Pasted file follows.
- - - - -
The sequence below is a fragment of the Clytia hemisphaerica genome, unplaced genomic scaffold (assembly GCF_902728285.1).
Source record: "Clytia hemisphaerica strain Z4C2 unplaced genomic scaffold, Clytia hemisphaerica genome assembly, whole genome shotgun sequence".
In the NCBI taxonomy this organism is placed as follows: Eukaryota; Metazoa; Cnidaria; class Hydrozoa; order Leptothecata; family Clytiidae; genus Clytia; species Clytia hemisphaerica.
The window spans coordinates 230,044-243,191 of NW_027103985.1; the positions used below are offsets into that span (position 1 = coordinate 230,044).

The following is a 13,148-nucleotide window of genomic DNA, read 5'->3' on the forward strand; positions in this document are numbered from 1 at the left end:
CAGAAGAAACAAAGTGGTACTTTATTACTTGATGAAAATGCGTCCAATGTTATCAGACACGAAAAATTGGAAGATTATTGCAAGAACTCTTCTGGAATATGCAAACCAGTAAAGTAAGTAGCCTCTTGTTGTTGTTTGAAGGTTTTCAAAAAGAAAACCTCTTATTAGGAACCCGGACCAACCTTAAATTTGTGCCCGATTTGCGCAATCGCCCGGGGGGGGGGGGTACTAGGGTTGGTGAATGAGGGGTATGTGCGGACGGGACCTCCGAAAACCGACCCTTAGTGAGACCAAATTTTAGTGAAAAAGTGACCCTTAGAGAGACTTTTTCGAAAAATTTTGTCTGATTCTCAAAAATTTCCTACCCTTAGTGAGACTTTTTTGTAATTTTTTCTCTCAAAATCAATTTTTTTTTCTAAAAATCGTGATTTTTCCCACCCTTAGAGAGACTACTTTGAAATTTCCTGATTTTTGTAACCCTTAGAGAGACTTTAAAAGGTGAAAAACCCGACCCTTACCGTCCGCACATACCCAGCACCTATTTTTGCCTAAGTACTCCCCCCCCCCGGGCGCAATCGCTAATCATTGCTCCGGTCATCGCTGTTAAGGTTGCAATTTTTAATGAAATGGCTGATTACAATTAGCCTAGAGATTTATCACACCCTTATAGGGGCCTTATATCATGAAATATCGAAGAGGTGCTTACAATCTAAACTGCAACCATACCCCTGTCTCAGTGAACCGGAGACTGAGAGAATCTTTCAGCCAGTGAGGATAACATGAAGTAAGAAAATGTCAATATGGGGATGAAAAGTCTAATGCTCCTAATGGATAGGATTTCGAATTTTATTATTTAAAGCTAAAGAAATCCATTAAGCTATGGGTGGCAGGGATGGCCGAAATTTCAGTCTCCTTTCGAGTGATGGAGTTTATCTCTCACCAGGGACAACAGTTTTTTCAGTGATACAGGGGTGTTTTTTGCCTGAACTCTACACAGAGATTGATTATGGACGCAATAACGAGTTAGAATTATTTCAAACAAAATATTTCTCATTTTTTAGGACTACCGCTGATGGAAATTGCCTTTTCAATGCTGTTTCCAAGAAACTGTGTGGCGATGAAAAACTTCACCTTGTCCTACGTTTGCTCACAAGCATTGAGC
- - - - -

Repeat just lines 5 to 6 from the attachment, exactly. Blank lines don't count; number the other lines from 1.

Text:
The following is a 13,148-nucleotide window of genomic DNA, read 5'->3' on the forward strand; positions in this document are numbered from 1 at the left end:
CAGAAGAAACAAAGTGGTACTTTATTACTTGATGAAAATGCGTCCAATGTTATCAGACACGAAAAATTGGAAGATTATTGCAAGAACTCTTCTGGAATATGCAAACCAGTAAAGTAAGTAGCCTCTTGTTGTTGTTTGAAGGTTTTCAAAAAGAAAACCTCTTATTAGGAACCCGGACCAACCTTAAATTTGTGCCCGATTTGCGCAATCGCCCGGGGGGGGGGGGTACTAGGGTTGGTGAATGAGGGGTATGTGCGGACGGGACCTCCGAAAACCGACCCTTAGTGAGACCAAATTTTAGTGAAAAAGTGACCCTTAGAGAGACTTTTTCGAAAAATTTTGTCTGATTCTCAAAAATTTCCTACCCTTAGTGAGACTTTTTTGTAATTTTTTCTCTCAAAATCAATTTTTTTTTCTAAAAATCGTGATTTTTCCCACCCTTAGAGAGACTACTTTGAAATTTCCTGATTTTTGTAACCCTTAGAGAGACTTTAAAAGGTGAAAAACCCGACCCTTACCGTCCGCACATACCCAGCACCTATTTTTGCCTAAGTACTCCCCCCCCCCGGGCGCAATCGCTAATCATTGCTCCGGTCATCGCTGTTAAGGTTGCAATTTTTAATGAAATGGCTGATTACAATTAGCCTAGAGATTTATCACACCCTTATAGGGGCCTTATATCATGAAATATCGAAGAGGTGCTTACAATCTAAACTGCAACCATACCCCTGTCTCAGTGAACCGGAGACTGAGAGAATCTTTCAGCCAGTGAGGATAACATGAAGTAAGAAAATGTCAATATGGGGATGAAAAGTCTAATGCTCCTAATGGATAGGATTTCGAATTTTATTATTTAAAGCTAAAGAAATCCATTAAGCTATGGGTGGCAGGGATGGCCGAAATTTCAGTCTCCTTTCGAGTGATGGAGTTTATCTCTCACCAGGGACAACAGTTTTTTCAGTGATACAGGGGTGTTTTTTGCCTGAACTCTACACAGAGATTGATTATGGACGCAATAACGAGTTAGAATTATTTCAAACAAAATATTTCTCATTTTTTAGGACTACCGCTGATGGAAATTGCCTTTTCAATGCTGTTTCCAAGAAACTGTGTGGCGATGAAAAACTTCACCTTGTCCTACGTTTGCTCACAAGCATTGAGC